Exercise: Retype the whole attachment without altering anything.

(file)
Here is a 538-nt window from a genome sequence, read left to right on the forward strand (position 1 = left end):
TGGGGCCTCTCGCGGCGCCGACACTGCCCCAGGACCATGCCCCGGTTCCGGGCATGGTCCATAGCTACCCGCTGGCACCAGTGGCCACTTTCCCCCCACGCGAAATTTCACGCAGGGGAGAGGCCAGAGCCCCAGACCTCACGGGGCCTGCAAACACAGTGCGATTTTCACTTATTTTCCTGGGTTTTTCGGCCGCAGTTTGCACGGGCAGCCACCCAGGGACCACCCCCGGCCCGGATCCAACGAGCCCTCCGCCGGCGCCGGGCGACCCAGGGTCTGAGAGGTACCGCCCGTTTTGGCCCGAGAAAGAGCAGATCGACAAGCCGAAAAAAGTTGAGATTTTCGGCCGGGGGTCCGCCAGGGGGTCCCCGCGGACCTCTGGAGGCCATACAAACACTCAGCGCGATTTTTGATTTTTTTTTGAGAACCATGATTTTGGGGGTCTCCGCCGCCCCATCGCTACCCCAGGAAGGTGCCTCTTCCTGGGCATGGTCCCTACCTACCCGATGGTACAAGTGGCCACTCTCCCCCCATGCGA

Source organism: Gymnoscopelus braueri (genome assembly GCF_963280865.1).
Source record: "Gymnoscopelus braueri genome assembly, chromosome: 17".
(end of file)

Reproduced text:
Here is a 538-nt window from a genome sequence, read left to right on the forward strand (position 1 = left end):
TGGGGCCTCTCGCGGCGCCGACACTGCCCCAGGACCATGCCCCGGTTCCGGGCATGGTCCATAGCTACCCGCTGGCACCAGTGGCCACTTTCCCCCCACGCGAAATTTCACGCAGGGGAGAGGCCAGAGCCCCAGACCTCACGGGGCCTGCAAACACAGTGCGATTTTCACTTATTTTCCTGGGTTTTTCGGCCGCAGTTTGCACGGGCAGCCACCCAGGGACCACCCCCGGCCCGGATCCAACGAGCCCTCCGCCGGCGCCGGGCGACCCAGGGTCTGAGAGGTACCGCCCGTTTTGGCCCGAGAAAGAGCAGATCGACAAGCCGAAAAAAGTTGAGATTTTCGGCCGGGGGTCCGCCAGGGGGTCCCCGCGGACCTCTGGAGGCCATACAAACACTCAGCGCGATTTTTGATTTTTTTTTGAGAACCATGATTTTGGGGGTCTCCGCCGCCCCATCGCTACCCCAGGAAGGTGCCTCTTCCTGGGCATGGTCCCTACCTACCCGATGGTACAAGTGGCCACTCTCCCCCCATGCGA

Source organism: Gymnoscopelus braueri (genome assembly GCF_963280865.1).
Source record: "Gymnoscopelus braueri genome assembly, chromosome: 17".